​​Argon is used in various types of arc welding such as gas metal arc welding and gas tungsten arc welding, as well as in the processing of titanium and other reactive elements.


Argon is used as the carrier gas in gas chromatography and it is the gas of choice for the plasma used in ICP spectroscopy. It is commonly used for the sputter coating of specimens for scanning electron microscopy. Argon gas is also commonly used for sputter deposition of thin films as in microelectronics and for wafer cleaning in micro-fabrication.


​Incandescent lights are filled with argon, to preserve the filaments at high temperature from oxidation. Bulbs filled with pure argon provide a violet light, but when they are filled with argon and some mercury a blue light is produced. Argon is also used for the creation of blue and green laser light.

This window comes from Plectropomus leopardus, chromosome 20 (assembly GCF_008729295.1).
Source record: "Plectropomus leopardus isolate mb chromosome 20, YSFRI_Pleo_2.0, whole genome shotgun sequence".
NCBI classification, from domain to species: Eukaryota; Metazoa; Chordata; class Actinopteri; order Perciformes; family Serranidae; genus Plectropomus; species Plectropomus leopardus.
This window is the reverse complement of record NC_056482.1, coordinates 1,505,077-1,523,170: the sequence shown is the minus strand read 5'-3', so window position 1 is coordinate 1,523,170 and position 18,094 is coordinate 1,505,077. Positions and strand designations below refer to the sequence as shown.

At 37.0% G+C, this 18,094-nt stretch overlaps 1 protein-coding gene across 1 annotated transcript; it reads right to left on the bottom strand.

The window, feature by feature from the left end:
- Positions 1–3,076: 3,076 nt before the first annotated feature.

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Argon is difficult to detect due to its colorless and odorless nature, but, as mentioned in the description, argon is 38% denser than air and is therefore considered a dangerous asphyxiant in closed areas. Please read the MSDS below for more information.


Argon is a Noble Gas, meaning the gas does not undergo many chemical reactions, and is the third most abundant gas in the atmosphere. It is produced industrially by air separation plants. Argon is colorless, odorless, nonflammable and nontoxic as a gas, liquid, and solid. The main use of Argon is as an inert shielding gas in welding and other high-temperature industrial processes where ordinarily non-reactive substances become reactive. Argon makes a distinctive blue-green gas laser used for research and medical purposes. Although argon is non-toxic, it is 38% denser than air and is therefore considered a dangerous asphyxiant in closed areas.